CHICAGO--In 2012, only 11.3 percent of employees belonged to a union, down from 27 percent in 1980 and 38 percent in 1950. Because of these low participation figures, the National Labor Relations Board (NLRB) is no longer primarily focused on union elections or collective bargaining, Michael J. Lotito, an attorney with Littler Mendelson in San Francisco, told the audience during a Tuesday concurrent session at the Society for Human Resource Management (SHRM) Annual Conference & Exposition. “The NLRB is now applying the National Labor Relations Act in a nonunion environment,” he said.
Labor Board in Chaos
The NLRB is made up of five members, but there are currently two vacancies. Additionally, a federal appellate court in the District of Columbia, in the Noel Canning case, held that the “recess” appointments of two of the three sitting members were unconstitutional because they were not actually recess appointments as contemplated by the Constitution and so required Senate approval. A 2010 Supreme Court case ruled that the labor board may not act without a three-member quorum.
The board has requested Supreme Court review of the Noel Canning decision, but the high court has not yet decided whether to hear the case. Because of the decision, the validity of hundreds of orders issued since Jan. 14, 2012, has been called into question, and the board’s ability to act in pending and future cases is imperiled, Lotito said. In addition, the term of the board’s chair expires on Aug. 13, 2013. In July, the Senate will consider the two pending board nominations. But on Aug. 14, “we will have a nonfunctioning board,” Lotito said.
The NLRB’s regional offices will continue to investigate charges and process election petitions, and Noel Canning will not immediately change how the current board, acting general counsel, administrative law judges and regional directors interpret and apply the law, Lotito said. But, he added, “I’ve been doing this for a long time, and we’ve never had a mess like we do now.”
Social Media Policies
Against the backdrop of this confusing situation, the NLRB has taken on a new role—that of monitor of employer activity in response to employee social media posts. Since 2006, thousands of employees have been terminated for their social media conduct, Lotito said. The NLRB first became involved in November 2010, when it filed its first complaint regarding social media. In June 2011, the NLRB reported at least one social media case in every regional office. In August 2011, the general counsel issued a report summarizing 14 social media cases, and in January 2012 issued a second report summarizing 14 additional cases. In the third general counsel’s report, issued in May 2012, the board, for the first time, found a social media policy unlawful in its entirety.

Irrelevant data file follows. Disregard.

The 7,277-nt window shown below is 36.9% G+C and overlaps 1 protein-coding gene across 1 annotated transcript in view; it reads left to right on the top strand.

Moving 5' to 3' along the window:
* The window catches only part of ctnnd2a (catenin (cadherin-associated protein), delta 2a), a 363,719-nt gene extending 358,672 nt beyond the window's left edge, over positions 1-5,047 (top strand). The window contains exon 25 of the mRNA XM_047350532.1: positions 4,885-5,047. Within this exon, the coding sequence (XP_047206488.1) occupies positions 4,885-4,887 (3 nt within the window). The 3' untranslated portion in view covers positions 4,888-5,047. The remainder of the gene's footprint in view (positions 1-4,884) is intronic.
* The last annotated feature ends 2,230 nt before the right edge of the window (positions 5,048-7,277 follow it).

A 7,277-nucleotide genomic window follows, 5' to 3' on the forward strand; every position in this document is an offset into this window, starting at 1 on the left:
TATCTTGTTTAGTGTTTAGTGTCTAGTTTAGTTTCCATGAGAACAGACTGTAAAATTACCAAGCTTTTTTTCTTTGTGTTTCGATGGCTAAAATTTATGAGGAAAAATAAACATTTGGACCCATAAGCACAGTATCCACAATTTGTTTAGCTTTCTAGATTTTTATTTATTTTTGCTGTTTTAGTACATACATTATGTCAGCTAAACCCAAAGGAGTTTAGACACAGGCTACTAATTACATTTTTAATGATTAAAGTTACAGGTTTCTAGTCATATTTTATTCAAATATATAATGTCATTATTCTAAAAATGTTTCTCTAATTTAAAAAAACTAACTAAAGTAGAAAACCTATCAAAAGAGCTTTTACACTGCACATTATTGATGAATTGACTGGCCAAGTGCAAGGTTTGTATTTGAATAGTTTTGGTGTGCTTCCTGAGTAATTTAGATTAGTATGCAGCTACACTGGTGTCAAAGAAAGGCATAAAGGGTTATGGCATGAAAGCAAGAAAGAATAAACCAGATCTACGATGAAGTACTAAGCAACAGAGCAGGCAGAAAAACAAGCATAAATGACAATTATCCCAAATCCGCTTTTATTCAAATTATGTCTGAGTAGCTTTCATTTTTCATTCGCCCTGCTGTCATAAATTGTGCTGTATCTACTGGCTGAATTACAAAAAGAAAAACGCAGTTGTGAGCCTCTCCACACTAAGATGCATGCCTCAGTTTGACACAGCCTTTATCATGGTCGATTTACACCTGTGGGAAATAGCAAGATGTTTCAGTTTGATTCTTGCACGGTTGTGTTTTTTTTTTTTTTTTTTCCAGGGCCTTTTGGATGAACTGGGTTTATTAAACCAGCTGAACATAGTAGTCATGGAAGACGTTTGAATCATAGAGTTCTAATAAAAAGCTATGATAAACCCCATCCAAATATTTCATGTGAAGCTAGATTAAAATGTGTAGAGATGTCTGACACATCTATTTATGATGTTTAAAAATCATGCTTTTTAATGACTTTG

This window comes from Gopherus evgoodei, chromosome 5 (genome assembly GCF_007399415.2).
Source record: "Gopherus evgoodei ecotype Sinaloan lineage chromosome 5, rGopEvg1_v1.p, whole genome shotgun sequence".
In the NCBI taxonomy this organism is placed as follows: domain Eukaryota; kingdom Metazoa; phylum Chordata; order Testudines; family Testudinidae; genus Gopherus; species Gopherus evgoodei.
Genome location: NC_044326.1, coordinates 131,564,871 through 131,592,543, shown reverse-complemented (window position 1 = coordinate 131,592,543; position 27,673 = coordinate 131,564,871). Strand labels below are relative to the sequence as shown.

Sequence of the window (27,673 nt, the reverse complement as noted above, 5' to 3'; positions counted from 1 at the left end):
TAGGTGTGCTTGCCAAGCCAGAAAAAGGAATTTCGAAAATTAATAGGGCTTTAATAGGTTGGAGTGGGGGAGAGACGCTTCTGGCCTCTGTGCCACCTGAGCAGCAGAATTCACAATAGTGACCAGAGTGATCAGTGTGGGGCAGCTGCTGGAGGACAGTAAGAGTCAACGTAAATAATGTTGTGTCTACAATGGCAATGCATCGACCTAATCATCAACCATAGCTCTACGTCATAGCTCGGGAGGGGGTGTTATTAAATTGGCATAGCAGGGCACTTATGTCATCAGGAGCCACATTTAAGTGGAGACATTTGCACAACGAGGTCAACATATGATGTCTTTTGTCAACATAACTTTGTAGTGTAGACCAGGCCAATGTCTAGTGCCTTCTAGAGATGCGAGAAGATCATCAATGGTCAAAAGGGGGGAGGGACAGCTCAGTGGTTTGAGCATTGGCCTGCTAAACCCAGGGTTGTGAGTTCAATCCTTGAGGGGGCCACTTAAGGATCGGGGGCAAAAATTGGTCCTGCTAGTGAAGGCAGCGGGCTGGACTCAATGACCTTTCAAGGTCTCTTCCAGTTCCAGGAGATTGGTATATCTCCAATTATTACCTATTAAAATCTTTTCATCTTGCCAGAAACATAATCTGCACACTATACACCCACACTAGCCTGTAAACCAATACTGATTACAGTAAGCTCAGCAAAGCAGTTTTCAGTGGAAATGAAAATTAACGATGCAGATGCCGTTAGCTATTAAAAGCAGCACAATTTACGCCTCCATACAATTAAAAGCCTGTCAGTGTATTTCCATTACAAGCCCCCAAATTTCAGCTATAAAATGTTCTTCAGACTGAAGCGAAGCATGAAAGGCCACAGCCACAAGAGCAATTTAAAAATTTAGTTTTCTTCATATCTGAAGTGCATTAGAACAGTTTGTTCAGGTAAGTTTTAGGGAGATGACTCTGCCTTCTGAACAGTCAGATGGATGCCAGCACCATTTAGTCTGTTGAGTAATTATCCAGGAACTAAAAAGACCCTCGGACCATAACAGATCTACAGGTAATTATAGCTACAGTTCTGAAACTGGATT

The theory behind all of this NLRB activity is that disciplining employees for their social media conduct may violate section 7 of the National Labor Relations Act, which gives employees—both unionized and nonunionized—the right to engage in “concerted activities” for the purpose of “mutual aid or protection.”
According to the NLRB, this means employees have a statutory right to take action to improve working conditions; discuss dissatisfaction with working conditions with one another; discuss wage rates, bonuses and benefits with one another; complain about favoritism, policies, or other terms and conditions of employment; and criticize management’s actions affecting their conditions of employment.
In determining whether an employer’s discipline in response to an employee’s social media post violates the law, the NLRB will examine whether the post “references, involves or concerns” wages, hours, benefits, working conditions, or other terms and conditions of employment, Lotito said. The board will also investigate whether the post is “concerted”—in other words, does it show that employees are working together to advance the common good?
“No one’s handbook would pass NLRB muster,” Lotito said. He suggested that session participants go back to their organizations and try to refine their social media policies to comply more fully with NLRB directives. He suggested that the policy language be narrowly tailored to meet business objectives and that it contain examples of prohibited conduct that clearly would not be protected.
Joanne Deschenaux, J.D., is SHRM’s senior legal editor.